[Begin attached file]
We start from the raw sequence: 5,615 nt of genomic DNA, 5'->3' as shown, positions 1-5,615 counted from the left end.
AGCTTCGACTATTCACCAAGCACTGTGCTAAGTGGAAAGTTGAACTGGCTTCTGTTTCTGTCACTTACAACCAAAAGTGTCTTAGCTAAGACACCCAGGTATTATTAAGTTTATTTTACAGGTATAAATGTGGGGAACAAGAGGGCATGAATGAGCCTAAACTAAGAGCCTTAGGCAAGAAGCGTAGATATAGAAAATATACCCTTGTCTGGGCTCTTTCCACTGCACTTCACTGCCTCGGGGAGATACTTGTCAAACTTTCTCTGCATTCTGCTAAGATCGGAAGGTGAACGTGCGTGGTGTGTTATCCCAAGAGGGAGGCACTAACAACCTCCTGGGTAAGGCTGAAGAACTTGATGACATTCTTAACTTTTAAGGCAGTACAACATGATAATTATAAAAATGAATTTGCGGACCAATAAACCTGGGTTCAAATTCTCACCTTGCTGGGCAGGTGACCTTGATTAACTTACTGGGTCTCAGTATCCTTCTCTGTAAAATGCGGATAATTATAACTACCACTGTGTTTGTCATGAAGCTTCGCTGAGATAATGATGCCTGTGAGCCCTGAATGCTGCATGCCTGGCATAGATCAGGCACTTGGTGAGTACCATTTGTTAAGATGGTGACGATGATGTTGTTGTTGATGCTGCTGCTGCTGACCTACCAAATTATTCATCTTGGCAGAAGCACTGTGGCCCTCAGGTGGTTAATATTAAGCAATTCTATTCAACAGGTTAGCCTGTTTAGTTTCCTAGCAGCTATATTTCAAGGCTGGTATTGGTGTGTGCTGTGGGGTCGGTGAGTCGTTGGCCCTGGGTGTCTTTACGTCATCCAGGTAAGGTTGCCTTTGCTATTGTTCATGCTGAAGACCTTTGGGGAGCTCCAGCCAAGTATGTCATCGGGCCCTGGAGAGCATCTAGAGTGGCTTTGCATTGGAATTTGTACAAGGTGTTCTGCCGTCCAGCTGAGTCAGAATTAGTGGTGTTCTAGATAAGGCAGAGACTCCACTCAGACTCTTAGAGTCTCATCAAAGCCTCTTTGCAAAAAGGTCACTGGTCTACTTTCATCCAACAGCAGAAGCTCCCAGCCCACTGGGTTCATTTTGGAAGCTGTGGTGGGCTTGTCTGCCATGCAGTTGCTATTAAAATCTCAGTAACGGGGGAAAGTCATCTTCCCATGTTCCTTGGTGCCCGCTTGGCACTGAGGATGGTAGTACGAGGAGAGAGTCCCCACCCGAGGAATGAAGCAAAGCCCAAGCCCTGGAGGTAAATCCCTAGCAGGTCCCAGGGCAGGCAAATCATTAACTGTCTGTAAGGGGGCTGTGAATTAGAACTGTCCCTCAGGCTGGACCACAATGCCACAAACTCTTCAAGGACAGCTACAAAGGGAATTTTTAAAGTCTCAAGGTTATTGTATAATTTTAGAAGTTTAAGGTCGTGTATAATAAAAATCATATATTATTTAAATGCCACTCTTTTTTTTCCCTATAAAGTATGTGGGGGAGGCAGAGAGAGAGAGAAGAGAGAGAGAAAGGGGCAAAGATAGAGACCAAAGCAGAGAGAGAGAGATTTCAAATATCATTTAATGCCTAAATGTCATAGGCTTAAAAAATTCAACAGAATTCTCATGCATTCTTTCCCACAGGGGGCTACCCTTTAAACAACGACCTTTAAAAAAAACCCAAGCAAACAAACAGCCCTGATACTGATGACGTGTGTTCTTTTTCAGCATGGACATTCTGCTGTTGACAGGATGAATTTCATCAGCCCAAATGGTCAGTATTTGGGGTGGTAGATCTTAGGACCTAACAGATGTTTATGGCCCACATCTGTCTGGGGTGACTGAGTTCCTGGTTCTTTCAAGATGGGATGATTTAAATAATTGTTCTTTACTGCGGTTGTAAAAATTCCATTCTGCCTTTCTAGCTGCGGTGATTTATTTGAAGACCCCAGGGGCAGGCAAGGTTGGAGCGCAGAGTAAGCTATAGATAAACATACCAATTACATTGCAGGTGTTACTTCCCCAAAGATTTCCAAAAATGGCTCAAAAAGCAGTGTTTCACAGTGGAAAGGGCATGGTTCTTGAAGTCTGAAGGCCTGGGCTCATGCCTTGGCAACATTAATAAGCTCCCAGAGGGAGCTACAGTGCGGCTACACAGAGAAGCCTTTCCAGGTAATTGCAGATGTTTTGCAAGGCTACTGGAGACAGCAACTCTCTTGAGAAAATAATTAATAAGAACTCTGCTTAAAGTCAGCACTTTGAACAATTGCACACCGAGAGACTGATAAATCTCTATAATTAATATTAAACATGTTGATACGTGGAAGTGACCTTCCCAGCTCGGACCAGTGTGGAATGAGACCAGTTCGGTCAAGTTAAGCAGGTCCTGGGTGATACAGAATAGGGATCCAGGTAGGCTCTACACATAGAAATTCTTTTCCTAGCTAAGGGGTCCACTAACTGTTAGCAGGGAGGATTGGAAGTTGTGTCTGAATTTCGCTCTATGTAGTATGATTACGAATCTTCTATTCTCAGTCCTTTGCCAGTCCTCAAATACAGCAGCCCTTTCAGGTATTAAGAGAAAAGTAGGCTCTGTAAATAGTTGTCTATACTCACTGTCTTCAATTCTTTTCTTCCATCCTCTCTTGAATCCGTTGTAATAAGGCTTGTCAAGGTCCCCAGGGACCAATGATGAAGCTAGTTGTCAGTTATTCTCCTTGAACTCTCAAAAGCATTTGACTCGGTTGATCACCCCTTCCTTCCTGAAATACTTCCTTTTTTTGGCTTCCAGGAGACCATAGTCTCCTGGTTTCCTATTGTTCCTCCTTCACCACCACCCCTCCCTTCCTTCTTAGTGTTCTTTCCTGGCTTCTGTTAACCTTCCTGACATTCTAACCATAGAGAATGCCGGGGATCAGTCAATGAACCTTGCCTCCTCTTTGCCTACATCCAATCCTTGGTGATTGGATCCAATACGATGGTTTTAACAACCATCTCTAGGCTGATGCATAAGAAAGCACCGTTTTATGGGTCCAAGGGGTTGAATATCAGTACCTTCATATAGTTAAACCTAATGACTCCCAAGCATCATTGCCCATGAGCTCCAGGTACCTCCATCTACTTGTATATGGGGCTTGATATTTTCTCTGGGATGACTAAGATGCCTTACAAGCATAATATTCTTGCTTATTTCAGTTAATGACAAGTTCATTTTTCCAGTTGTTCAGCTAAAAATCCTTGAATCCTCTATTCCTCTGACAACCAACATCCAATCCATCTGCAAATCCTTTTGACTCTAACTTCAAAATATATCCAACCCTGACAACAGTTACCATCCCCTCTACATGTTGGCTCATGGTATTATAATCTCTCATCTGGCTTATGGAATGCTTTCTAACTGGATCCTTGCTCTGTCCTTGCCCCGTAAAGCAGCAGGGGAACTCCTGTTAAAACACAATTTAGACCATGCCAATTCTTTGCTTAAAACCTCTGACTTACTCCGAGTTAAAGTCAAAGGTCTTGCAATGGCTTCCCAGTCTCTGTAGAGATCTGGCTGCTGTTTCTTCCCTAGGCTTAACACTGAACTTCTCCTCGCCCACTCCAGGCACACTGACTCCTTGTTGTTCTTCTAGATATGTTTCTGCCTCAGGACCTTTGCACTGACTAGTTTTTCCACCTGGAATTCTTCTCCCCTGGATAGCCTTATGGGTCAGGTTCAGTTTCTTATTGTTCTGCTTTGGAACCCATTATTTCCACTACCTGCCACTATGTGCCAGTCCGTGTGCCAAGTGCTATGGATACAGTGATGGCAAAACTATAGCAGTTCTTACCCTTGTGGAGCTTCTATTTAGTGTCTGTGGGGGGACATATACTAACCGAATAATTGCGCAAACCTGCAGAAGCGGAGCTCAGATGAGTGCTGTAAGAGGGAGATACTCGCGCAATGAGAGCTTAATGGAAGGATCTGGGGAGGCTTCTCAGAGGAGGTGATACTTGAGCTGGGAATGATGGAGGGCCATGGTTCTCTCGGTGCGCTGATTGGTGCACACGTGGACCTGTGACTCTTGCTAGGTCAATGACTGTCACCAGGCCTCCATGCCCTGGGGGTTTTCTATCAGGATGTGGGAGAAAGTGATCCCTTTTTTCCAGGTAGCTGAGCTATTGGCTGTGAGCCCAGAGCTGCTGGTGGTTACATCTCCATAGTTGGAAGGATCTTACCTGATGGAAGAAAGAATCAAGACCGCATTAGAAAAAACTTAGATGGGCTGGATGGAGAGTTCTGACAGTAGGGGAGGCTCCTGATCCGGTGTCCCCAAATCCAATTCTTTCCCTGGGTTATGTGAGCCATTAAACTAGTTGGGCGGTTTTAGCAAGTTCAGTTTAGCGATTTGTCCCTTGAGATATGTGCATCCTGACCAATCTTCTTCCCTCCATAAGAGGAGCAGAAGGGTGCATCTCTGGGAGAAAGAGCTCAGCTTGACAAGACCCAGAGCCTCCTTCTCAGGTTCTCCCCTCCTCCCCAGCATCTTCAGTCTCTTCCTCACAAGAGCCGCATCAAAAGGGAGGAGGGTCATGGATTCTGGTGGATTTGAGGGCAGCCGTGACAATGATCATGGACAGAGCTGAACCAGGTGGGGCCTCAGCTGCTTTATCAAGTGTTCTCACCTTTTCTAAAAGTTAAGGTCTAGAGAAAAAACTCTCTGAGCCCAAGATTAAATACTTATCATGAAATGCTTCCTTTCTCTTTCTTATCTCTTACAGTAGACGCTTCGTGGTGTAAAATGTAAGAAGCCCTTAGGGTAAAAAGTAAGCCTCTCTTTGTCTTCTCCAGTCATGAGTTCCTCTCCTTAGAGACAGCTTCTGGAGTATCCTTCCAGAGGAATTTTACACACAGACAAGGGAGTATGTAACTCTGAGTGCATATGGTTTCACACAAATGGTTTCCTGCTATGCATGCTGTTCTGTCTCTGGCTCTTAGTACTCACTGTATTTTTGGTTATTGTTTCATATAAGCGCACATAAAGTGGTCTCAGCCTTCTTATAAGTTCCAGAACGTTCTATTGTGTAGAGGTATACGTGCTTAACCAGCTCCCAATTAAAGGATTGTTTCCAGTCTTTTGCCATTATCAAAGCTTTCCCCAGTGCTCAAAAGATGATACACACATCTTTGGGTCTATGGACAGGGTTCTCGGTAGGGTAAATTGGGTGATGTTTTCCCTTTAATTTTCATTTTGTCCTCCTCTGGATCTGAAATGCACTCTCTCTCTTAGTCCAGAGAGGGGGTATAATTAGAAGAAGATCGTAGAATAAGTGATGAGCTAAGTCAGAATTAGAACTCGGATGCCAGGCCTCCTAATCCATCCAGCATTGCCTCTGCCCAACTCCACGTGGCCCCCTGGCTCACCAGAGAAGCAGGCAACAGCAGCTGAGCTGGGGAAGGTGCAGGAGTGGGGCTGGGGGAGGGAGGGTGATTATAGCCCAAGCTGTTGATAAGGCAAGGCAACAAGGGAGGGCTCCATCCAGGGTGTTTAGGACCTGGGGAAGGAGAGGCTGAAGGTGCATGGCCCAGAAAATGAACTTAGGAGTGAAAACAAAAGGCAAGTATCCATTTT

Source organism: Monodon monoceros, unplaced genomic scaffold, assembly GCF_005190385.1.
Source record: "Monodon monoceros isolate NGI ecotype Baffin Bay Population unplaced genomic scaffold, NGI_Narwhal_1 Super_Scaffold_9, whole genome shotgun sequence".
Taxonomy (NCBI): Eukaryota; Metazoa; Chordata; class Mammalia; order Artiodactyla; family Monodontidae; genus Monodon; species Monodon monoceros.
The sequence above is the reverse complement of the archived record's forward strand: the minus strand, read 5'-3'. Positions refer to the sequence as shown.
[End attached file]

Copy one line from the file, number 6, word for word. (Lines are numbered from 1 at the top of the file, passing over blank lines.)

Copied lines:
The sequence above is the reverse complement of the archived record's forward strand: the minus strand, read 5'-3'. Positions refer to the sequence as shown.